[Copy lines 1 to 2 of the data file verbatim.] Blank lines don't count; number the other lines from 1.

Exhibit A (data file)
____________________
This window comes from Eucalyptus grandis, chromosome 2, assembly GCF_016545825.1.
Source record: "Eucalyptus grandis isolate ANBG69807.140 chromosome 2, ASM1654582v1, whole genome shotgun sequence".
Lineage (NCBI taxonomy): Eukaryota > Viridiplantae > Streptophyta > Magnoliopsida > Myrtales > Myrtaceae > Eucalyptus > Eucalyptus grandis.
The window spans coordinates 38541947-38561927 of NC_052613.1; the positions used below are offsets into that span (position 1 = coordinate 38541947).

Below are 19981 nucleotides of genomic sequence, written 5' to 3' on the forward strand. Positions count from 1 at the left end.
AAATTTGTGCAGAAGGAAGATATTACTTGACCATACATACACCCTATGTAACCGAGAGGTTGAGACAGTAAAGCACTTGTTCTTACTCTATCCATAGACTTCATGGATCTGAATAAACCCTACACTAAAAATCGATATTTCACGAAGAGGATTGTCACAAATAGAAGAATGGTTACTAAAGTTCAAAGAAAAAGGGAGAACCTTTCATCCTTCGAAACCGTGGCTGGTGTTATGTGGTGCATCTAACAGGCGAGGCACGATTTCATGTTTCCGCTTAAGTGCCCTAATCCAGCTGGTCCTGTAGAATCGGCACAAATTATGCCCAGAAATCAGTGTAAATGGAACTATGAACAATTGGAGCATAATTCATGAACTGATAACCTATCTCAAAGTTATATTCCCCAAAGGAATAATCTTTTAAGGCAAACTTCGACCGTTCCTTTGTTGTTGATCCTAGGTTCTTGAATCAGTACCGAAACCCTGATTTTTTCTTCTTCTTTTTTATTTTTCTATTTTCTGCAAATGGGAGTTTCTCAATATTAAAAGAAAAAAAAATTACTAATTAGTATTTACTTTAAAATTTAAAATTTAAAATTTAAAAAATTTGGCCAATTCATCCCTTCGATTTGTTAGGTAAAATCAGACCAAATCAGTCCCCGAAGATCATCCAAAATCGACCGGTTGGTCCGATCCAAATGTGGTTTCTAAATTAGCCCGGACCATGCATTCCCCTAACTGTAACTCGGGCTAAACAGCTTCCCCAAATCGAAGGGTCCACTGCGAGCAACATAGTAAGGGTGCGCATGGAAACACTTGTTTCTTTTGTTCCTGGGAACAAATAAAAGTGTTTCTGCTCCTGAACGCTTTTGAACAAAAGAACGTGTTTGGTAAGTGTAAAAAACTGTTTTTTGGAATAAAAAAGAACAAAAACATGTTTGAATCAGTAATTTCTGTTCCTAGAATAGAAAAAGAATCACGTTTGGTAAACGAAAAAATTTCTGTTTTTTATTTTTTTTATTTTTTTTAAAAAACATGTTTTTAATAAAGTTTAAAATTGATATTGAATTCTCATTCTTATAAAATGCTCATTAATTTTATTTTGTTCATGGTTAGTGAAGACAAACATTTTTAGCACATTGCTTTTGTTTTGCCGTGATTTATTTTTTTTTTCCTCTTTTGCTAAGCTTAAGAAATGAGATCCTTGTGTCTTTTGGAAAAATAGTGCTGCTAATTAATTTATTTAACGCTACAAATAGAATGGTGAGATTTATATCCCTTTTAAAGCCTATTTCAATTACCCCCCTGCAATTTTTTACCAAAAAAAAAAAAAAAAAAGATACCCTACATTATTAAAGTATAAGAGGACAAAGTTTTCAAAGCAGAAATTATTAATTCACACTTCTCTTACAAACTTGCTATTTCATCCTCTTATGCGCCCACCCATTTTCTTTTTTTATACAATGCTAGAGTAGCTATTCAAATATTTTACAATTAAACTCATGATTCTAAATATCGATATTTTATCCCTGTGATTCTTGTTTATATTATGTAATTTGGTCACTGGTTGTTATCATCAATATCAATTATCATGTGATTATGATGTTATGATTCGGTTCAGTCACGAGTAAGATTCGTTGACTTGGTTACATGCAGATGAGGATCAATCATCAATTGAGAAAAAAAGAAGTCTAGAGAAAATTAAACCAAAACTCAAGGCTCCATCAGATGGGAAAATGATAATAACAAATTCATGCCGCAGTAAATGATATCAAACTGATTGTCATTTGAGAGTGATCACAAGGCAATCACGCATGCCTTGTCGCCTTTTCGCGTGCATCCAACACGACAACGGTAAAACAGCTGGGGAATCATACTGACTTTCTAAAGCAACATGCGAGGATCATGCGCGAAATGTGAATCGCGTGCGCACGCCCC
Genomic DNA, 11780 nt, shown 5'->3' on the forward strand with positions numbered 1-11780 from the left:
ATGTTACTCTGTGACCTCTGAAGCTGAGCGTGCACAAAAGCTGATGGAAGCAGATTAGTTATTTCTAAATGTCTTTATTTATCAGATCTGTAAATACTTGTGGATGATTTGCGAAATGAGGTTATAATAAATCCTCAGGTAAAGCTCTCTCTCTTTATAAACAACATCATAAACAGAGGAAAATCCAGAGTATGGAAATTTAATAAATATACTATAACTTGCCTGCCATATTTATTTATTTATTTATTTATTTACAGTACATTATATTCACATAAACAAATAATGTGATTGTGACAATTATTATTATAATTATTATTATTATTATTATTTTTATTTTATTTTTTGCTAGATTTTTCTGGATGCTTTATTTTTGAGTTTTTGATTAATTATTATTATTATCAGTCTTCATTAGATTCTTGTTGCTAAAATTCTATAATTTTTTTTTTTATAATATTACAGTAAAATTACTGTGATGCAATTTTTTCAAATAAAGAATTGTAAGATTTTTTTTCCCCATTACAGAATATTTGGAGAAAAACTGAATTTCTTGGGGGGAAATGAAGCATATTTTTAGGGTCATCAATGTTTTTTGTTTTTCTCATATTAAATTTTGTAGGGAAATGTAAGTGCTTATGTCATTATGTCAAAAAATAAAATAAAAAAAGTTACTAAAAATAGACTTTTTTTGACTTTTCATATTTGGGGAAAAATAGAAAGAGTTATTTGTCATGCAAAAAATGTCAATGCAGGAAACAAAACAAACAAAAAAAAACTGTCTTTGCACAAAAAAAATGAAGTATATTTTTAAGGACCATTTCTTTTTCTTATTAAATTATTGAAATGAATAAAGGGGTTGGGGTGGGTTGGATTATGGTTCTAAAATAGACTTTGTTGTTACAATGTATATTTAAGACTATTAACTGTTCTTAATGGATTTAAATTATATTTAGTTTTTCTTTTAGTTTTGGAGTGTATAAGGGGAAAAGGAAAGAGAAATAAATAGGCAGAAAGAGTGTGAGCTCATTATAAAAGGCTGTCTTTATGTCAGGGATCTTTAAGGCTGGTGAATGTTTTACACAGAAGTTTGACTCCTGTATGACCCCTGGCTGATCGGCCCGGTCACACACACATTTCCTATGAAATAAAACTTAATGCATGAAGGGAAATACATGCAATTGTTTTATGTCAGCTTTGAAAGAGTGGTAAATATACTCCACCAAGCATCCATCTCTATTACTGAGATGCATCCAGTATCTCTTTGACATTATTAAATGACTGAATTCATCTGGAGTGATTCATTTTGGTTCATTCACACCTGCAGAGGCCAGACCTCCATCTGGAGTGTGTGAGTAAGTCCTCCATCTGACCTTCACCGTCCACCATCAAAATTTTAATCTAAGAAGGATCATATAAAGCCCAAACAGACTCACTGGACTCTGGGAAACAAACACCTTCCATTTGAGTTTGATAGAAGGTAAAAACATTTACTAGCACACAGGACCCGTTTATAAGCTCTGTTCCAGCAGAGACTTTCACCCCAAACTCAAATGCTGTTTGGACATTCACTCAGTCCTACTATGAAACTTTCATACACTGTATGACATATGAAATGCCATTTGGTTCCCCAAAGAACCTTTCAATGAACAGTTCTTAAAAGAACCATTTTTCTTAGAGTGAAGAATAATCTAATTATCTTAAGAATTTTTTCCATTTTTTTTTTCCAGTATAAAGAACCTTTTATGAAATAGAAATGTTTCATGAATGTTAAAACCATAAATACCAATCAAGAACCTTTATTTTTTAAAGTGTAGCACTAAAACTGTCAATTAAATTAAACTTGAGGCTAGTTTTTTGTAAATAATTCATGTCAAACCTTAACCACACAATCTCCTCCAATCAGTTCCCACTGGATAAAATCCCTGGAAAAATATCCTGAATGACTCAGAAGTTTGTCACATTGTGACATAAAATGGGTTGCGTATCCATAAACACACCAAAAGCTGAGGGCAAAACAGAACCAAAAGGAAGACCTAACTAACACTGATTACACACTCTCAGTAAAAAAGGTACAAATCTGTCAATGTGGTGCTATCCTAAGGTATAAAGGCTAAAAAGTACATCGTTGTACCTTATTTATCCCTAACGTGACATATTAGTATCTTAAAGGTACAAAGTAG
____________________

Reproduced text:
This window comes from Eucalyptus grandis, chromosome 2, assembly GCF_016545825.1.
Source record: "Eucalyptus grandis isolate ANBG69807.140 chromosome 2, ASM1654582v1, whole genome shotgun sequence".